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Townsville mountain biking tracks for beginner, intermediate and advanced riders

Justin-McIntosh3

Justin McIntosh

While there is collectively about 100km of mountain bike track alone in Townsville, TheGo caught up with Rockwheelers Mountain Bike Club’s Justin McIntosh to find out his top picks for beginners, intermediate and advanced riders.

Beginner tracks

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Scrub Pythons

You can’t go past the beginner loop at Douglas Mountain Bike Reserve for a warm up — it is a very easy roll with a couple of berms and slight climb sections for when you get confident. Still at Douglas, Scrub Pythons is also great to add a few kilometres on at the other end of a ride and is mostly easy winding through the trees, with a few small creeks to drop in to. Scrub Pythons is a little longer though so you need a little bit of endurance. You regularly see new riders and parents walking around with kids on balance bikes on these two trails, and they both start off the car park/skills park at Douglas.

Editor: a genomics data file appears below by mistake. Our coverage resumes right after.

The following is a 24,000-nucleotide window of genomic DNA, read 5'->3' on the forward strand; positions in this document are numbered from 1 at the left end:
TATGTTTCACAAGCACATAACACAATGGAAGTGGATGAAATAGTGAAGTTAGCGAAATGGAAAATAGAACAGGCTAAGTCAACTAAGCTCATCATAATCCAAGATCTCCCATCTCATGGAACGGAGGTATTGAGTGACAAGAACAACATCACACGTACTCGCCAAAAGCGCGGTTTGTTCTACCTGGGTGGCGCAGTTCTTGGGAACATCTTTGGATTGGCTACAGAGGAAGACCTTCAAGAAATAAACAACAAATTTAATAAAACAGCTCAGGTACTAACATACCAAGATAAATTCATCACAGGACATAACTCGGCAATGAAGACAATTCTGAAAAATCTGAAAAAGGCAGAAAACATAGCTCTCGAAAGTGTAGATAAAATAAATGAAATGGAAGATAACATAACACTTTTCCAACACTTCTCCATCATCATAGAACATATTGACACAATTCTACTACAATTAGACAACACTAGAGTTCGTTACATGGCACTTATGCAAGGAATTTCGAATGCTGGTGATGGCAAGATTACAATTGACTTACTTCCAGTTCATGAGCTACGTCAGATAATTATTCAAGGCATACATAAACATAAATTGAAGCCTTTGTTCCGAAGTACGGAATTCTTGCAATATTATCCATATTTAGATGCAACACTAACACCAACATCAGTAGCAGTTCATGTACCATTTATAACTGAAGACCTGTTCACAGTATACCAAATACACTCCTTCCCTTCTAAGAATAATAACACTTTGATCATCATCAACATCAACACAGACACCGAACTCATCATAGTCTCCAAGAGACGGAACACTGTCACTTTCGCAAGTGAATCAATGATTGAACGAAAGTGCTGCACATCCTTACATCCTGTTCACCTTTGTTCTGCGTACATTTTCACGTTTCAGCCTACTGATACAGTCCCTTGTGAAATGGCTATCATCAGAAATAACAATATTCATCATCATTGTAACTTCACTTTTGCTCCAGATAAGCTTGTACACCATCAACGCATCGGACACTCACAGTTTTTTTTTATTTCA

At Palleranda there are the Lagoon trails which wind around some of the bird lagoons on the Town Common. These tracks are very easy, only a few kilometres long and they’re nice and wide. They are a great way to give someone their first taste of dirt!

Rockwheelers also has the trails at Ross Dam which are designed as our beginner network. There are some steep pinch climbs and great flowy downhill runs out there, but nothing overly technical aside from a rocky creek crossing or step here and there. These trails are strictly members only and you must complete an online induction to ride out there (unless you’re competing in some events like HotRock8 or social rides).